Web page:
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I have wired a 600 p/r incremental encoder to an Arduino Uno.

My question is this:

Given that the Arduino has a clock speed of 16Mhz and I really do not want to miss a single pulse I am creating a CMOS hard copy of the logic. I have:

Inc Encoder -> firing edge trigger (by propogation delay) through xor and nxor cmos (acting as clock) -> 16bit binary up/down counter -> d flop register

The inc encoder also has a logic block which denotes which direction it is turning (it sets the up/down pin of the binary counter.

My problem is this - how would you deal with the Arduino reading the current count. I do not like directly reading the counter as it can change during read i.e. if it is 9, the arduino reads LSB and during time taken to read next the counter increment to 10 then I could end up with a reading of 19. I thought about a buffer but if I use the edge trigger logic then it appears that by the time the counter has done its logic the flip flop register will have read the revious value.

I am looking at async Preset with data hold but this type of d-flop / other flip-flop are rare(ish)

Any other scheme I should think about?

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This one is easy. Even if you don't want to throw a microcontroller at this, I would most definitely NOT reinvent the wheel by making a hardware quad encoder system, especially as if you're designing for the UNO, you're probably not talking about production.

Use a purpose-built IC, like the HCTL-2022. As you've realized, you've just hit a bugaboo having to do with how the output is latched for a read. Before you're done, you'll hit three or four more, maybe having to do with something like noisy transistions. These purpose-built ICs are pretty good. I've used them and recommend them.

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  • \$\begingroup\$ Thanks Scott. Excellent chip recommendation and will use (but I will also attempt wheel re-invention on the side as an excercise). I assume the noise issue I will hit can be taken care of with schmitt triggers - I'll have a play around and see what comes of it. Cheers for chip advice :) \$\endgroup\$ – Paul Sullivan Mar 11 '14 at 6:51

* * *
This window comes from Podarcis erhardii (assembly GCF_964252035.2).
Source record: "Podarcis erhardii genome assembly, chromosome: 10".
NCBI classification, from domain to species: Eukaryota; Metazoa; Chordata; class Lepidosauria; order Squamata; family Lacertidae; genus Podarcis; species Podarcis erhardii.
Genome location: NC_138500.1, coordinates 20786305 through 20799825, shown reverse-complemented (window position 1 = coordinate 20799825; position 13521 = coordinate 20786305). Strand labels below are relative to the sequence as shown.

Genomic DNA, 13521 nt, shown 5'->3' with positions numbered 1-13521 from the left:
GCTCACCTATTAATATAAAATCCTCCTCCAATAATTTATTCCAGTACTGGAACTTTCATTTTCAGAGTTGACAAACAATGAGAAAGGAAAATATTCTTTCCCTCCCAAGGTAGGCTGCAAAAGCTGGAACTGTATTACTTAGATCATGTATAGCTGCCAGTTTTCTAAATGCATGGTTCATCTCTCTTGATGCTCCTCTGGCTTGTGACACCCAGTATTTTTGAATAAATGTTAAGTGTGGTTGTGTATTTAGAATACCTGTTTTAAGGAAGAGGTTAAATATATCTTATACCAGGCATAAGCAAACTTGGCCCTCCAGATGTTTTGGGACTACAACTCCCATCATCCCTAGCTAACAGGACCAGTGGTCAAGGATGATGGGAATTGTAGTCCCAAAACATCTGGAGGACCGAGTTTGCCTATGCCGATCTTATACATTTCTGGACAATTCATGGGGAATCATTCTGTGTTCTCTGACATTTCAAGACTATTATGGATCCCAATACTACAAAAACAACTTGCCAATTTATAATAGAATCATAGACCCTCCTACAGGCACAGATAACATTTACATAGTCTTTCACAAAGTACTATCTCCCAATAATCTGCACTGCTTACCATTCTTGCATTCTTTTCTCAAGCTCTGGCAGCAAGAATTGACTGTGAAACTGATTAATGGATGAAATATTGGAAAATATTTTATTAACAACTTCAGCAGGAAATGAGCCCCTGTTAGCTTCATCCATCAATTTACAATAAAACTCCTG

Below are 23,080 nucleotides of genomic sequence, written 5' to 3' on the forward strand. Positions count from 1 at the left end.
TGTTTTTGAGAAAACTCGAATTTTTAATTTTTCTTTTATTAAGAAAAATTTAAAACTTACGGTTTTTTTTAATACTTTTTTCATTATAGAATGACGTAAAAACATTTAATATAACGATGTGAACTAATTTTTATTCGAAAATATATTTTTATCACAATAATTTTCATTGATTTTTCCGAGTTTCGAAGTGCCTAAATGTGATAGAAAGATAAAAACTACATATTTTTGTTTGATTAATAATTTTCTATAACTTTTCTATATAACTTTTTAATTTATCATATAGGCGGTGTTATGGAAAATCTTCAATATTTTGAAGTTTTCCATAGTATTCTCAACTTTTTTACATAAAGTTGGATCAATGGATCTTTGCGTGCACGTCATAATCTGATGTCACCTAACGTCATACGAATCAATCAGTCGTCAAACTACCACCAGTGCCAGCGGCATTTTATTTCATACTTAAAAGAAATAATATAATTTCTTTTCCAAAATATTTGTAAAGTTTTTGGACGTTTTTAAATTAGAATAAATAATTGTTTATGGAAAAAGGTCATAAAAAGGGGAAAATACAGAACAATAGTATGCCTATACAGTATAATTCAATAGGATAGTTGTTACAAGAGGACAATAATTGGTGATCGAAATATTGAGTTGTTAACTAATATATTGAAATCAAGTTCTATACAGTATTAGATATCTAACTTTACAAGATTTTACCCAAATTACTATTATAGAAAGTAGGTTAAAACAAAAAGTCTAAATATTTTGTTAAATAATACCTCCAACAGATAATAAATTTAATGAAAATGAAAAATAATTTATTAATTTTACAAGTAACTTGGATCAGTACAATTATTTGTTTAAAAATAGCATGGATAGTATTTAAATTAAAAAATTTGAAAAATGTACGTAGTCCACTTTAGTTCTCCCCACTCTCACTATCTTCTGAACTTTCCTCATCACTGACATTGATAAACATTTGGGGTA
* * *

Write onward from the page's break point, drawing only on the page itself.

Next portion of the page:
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You shouldn't have a problem if you can sample at 16MHz. That translates to: 16Mpulses/s * 60s/1min * 1rev/600pulses = 1.6 Million RPM. Virtually anything mechanical will explode at that speed, and yet this is what your upper limit in measuring is at a 16 MHz sample rate. Even if you can't sample at the max clock frequency of 16MHz, a more moderate 10kRPM speed would need 100kHz sampling rate to be accurate.

To mitigate the encoding issue that you mention you should look into Gray encoding from the inc encoder. Alternately, if it uses binary encoding, perhaps it would be possible to read from MSB down to LSB to mitigate the encoding issue.

http://en.wikipedia.org/wiki/Rotary_encoder

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  • \$\begingroup\$ Gray codes aren't used in incremental encoders, just absolute encoders. If you're talking about using the new circuit to generate a Gray, I'm not sure what that buys you. They're used to eliminate false transitions when two bits may change at nearly simultaneous times. \$\endgroup\$ – Scott Seidman Mar 10 '14 at 22:10
  • \$\begingroup\$ Also, I wouldn't be too sure about the numbers. 600 lines on an encoder wheel means 2400 transitions per motor revolution. A simple gear reducer can result in MANY transitions per rev. I've used small motors with 240:1 gear reducers. \$\endgroup\$ – Scott Seidman Mar 10 '14 at 22:17
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    \$\begingroup\$ Thanks Horta - bit of an issue though i.e. If I have a modest amount of code in the interrupt routine AND I have a lot of encoders then the 16MHz sample rate does not apply really. I also think you misundertood about the encoding - I have no problem reading the encoding of the wheel. Thanks though for effort. \$\endgroup\$ – Paul Sullivan Mar 11 '14 at 6:46

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